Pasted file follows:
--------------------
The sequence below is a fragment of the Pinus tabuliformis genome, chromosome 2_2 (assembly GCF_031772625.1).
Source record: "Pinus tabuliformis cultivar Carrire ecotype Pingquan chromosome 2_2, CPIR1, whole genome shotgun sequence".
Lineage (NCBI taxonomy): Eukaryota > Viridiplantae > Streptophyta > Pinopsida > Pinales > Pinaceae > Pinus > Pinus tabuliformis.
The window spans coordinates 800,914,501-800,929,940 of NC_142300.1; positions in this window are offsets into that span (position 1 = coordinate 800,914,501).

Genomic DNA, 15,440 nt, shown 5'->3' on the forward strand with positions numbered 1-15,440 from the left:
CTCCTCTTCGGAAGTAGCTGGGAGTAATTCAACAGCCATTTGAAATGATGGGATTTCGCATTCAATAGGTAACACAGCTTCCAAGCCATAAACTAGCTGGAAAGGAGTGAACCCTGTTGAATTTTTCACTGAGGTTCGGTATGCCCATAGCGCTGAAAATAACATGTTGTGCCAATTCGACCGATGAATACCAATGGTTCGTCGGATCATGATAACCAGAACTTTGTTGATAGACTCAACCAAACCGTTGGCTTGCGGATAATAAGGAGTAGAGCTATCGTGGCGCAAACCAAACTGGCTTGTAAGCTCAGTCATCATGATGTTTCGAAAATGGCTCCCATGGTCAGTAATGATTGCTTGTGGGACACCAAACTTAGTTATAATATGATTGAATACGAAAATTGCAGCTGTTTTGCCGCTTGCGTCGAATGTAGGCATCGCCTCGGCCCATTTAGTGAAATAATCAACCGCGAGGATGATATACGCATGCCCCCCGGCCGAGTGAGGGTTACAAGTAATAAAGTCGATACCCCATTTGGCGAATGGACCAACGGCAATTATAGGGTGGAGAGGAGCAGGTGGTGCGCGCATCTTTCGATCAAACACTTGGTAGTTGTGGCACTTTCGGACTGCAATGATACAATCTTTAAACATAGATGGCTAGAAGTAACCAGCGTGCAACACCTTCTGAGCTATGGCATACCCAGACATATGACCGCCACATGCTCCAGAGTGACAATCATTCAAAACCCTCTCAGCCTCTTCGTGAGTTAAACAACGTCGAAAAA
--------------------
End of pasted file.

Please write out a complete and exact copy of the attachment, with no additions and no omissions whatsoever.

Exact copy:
The sequence below is a fragment of the Pinus tabuliformis genome, chromosome 2_2 (assembly GCF_031772625.1).
Source record: "Pinus tabuliformis cultivar Carrire ecotype Pingquan chromosome 2_2, CPIR1, whole genome shotgun sequence".
Lineage (NCBI taxonomy): Eukaryota > Viridiplantae > Streptophyta > Pinopsida > Pinales > Pinaceae > Pinus > Pinus tabuliformis.
The window spans coordinates 800,914,501-800,929,940 of NC_142300.1; positions in this window are offsets into that span (position 1 = coordinate 800,914,501).

Genomic DNA, 15,440 nt, shown 5'->3' on the forward strand with positions numbered 1-15,440 from the left:
CTCCTCTTCGGAAGTAGCTGGGAGTAATTCAACAGCCATTTGAAATGATGGGATTTCGCATTCAATAGGTAACACAGCTTCCAAGCCATAAACTAGCTGGAAAGGAGTGAACCCTGTTGAATTTTTCACTGAGGTTCGGTATGCCCATAGCGCTGAAAATAACATGTTGTGCCAATTCGACCGATGAATACCAATGGTTCGTCGGATCATGATAACCAGAACTTTGTTGATAGACTCAACCAAACCGTTGGCTTGCGGATAATAAGGAGTAGAGCTATCGTGGCGCAAACCAAACTGGCTTGTAAGCTCAGTCATCATGATGTTTCGAAAATGGCTCCCATGGTCAGTAATGATTGCTTGTGGGACACCAAACTTAGTTATAATATGATTGAATACGAAAATTGCAGCTGTTTTGCCGCTTGCGTCGAATGTAGGCATCGCCTCGGCCCATTTAGTGAAATAATCAACCGCGAGGATGATATACGCATGCCCCCCGGCCGAGTGAGGGTTACAAGTAATAAAGTCGATACCCCATTTGGCGAATGGACCAACGGCAATTATAGGGTGGAGAGGAGCAGGTGGTGCGCGCATCTTTCGATCAAACACTTGGTAGTTGTGGCACTTTCGGACTGCAATGATACAATCTTTAAACATAGATGGCTAGAAGTAACCAGCGTGCAACACCTTCTGAGCTATGGCATACCCAGACATATGACCGCCACATGCTCCAGAGTGACAATCATTCAAAACCCTCTCAGCCTCTTCGTGAGTTAAACAACGTCGAAAAA